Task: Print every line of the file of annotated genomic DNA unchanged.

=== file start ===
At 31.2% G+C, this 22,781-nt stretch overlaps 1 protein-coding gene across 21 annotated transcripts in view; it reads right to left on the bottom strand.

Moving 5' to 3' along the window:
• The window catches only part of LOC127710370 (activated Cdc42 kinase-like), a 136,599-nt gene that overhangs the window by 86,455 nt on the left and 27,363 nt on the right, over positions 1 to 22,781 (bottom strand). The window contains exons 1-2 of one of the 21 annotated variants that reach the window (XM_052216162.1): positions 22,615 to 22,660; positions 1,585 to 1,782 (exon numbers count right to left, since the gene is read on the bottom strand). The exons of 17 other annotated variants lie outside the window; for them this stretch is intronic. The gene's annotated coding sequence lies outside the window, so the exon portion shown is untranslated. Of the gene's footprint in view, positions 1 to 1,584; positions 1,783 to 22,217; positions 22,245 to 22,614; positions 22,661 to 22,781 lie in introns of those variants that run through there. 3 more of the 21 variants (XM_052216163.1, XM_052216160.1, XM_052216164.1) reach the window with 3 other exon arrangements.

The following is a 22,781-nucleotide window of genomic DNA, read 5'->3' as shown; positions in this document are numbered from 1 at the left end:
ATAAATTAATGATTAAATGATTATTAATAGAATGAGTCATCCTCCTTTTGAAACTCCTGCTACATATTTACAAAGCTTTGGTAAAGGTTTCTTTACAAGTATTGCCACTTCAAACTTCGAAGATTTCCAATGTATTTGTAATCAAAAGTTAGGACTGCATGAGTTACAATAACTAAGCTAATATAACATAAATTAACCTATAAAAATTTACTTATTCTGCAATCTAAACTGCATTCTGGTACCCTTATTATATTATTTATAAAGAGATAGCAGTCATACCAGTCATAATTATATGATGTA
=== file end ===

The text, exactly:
At 31.2% G+C, this 22,781-nt stretch overlaps 1 protein-coding gene across 21 annotated transcripts in view; it reads right to left on the bottom strand.

Moving 5' to 3' along the window:
• The window catches only part of LOC127710370 (activated Cdc42 kinase-like), a 136,599-nt gene that overhangs the window by 86,455 nt on the left and 27,363 nt on the right, over positions 1 to 22,781 (bottom strand). The window contains exons 1-2 of one of the 21 annotated variants that reach the window (XM_052216162.1): positions 22,615 to 22,660; positions 1,585 to 1,782 (exon numbers count right to left, since the gene is read on the bottom strand). The exons of 17 other annotated variants lie outside the window; for them this stretch is intronic. The gene's annotated coding sequence lies outside the window, so the exon portion shown is untranslated. Of the gene's footprint in view, positions 1 to 1,584; positions 1,783 to 22,217; positions 22,245 to 22,614; positions 22,661 to 22,781 lie in introns of those variants that run through there. 3 more of the 21 variants (XM_052216163.1, XM_052216160.1, XM_052216164.1) reach the window with 3 other exon arrangements.

The following is a 22,781-nucleotide window of genomic DNA, read 5'->3' as shown; positions in this document are numbered from 1 at the left end:
ATAAATTAATGATTAAATGATTATTAATAGAATGAGTCATCCTCCTTTTGAAACTCCTGCTACATATTTACAAAGCTTTGGTAAAGGTTTCTTTACAAGTATTGCCACTTCAAACTTCGAAGATTTCCAATGTATTTGTAATCAAAAGTTAGGACTGCATGAGTTACAATAACTAAGCTAATATAACATAAATTAACCTATAAAAATTTACTTATTCTGCAATCTAAACTGCATTCTGGTACCCTTATTATATTATTTATAAAGAGATAGCAGTCATACCAGTCATAATTATATGATGTA